Thursday, June 2, 2016
Payday loans soon to be curbed
The people who use these are often those who can afford it least--low income or people with no bank accounts or access to traditional sources.
The idea is the borrower gets the loan and pays it back with the next paycheck--because this is iffy, the interest rates are sky high.
If it is not repaid the next time, the balance rolls over and the interest rolls on.
One expert said, it's like hailing a cab to get across town and ending up on an expensive cross-country journey.
There is also racketeering and fraud involved. Allegedly, as they say.
Under the proposed changes:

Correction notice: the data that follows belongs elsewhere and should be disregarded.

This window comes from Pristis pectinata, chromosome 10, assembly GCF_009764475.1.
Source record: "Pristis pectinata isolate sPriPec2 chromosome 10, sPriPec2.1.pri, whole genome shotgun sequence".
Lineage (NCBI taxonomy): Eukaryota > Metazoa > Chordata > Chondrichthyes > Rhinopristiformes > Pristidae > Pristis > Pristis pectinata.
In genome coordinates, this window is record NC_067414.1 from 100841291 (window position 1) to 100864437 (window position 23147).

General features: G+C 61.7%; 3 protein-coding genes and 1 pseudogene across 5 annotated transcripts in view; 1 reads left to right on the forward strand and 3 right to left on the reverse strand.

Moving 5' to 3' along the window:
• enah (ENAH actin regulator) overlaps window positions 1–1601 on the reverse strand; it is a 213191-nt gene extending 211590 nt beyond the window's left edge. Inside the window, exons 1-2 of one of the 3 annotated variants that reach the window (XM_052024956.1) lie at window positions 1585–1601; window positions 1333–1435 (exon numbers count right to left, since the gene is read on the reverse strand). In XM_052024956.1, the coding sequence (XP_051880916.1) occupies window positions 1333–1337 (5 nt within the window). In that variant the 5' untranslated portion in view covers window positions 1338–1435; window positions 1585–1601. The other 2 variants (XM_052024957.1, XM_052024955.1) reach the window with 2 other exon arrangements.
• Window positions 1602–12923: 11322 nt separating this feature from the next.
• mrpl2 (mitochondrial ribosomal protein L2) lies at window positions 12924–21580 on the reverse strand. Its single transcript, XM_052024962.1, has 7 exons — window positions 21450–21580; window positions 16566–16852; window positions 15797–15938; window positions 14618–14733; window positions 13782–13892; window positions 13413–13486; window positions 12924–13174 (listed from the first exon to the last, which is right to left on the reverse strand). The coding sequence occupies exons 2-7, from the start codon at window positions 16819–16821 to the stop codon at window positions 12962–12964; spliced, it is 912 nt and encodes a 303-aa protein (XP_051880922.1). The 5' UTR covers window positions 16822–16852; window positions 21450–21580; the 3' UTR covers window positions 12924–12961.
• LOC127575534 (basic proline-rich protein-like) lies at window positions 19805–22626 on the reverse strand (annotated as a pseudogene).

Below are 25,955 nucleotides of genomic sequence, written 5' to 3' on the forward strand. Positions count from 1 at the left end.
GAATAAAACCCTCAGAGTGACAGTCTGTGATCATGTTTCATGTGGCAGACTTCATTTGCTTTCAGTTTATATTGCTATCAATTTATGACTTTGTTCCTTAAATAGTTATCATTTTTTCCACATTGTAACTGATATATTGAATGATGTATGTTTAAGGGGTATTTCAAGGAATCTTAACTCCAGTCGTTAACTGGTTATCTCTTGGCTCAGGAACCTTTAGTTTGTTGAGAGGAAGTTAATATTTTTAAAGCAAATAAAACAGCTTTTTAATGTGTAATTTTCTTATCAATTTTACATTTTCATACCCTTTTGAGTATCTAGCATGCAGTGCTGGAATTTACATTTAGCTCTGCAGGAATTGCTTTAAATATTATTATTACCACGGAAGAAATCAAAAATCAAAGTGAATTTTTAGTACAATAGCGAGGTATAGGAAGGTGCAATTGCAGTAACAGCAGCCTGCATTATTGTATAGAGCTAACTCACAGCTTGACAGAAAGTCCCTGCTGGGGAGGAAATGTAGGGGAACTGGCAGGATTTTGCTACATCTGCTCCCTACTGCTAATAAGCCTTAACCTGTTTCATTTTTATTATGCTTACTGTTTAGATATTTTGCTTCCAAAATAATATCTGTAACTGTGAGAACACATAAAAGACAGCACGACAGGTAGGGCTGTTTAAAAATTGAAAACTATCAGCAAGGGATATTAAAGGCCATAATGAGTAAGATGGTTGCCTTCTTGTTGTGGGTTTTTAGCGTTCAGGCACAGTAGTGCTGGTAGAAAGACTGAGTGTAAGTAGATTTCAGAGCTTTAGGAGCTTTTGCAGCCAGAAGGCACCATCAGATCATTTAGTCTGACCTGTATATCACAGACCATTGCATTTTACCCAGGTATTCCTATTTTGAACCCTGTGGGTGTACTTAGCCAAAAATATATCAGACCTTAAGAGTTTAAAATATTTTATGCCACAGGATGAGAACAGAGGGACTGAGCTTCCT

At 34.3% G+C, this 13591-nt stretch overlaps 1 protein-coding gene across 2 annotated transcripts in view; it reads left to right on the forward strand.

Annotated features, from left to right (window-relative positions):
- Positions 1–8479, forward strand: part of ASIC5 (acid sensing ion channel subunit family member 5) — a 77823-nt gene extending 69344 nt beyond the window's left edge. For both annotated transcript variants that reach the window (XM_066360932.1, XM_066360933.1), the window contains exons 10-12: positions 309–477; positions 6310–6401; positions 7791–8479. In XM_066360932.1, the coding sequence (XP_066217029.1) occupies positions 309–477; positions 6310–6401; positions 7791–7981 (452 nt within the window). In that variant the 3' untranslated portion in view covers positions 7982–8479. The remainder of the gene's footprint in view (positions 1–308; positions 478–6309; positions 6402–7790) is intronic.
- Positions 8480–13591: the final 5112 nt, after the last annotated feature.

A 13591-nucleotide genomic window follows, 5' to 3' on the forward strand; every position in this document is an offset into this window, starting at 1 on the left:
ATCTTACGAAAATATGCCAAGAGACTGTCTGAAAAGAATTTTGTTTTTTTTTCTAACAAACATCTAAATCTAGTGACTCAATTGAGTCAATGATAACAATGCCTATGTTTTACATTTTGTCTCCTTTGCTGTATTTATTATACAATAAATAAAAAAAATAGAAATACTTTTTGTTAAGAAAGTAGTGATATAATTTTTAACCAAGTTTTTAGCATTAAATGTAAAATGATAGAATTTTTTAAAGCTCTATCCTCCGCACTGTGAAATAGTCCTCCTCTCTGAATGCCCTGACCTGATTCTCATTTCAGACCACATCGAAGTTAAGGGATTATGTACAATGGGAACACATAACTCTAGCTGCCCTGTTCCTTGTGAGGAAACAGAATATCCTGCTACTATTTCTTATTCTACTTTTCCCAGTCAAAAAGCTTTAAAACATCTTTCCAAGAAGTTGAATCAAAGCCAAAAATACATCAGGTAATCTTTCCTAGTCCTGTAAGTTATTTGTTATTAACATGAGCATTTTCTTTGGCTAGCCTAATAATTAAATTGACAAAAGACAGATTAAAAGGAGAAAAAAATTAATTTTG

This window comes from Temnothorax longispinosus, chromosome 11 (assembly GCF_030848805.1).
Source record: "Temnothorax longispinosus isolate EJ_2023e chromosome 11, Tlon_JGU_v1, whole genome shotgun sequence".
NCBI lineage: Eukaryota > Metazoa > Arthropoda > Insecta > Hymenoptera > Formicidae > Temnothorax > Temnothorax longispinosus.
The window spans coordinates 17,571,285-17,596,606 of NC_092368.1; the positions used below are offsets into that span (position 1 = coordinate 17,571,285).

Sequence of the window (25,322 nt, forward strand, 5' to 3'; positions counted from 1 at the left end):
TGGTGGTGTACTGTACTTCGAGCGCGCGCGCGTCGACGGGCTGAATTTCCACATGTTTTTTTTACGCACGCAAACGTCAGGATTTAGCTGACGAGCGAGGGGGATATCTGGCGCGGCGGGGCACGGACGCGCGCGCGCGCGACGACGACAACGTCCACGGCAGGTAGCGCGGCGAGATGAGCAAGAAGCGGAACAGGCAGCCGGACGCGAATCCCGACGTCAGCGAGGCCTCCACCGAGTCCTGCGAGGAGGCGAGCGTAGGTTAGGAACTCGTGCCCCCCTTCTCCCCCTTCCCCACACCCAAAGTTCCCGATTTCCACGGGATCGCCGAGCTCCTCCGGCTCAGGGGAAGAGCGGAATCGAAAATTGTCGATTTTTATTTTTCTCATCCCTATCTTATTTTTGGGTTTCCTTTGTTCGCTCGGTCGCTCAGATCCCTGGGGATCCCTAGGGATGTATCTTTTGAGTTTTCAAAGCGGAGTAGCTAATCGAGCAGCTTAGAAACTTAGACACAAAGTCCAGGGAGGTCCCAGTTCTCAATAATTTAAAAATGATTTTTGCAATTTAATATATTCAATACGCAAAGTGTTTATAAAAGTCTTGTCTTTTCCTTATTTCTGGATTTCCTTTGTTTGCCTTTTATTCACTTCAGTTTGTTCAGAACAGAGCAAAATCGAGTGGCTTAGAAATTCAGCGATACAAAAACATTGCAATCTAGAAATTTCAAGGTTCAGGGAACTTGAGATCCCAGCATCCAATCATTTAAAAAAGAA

--Lenders would have to determine whether the borrower could pay the loan back in one payment and still meet basic expenses.
--Auto titles could not be taken as collateral.
--There would be limits on how many of these loans people could get in a quick succession.
--If the borrower did have a bank account, the lender could not repeatedly try to debit the payment, running up big bank fees on the borrower.
Comments will come in until Sept 14, when final regulations will be formulated.
Republicans in Congress generally support these loans as a necessity for some people. Democrats want reform, but are fighting over how it should be carried out.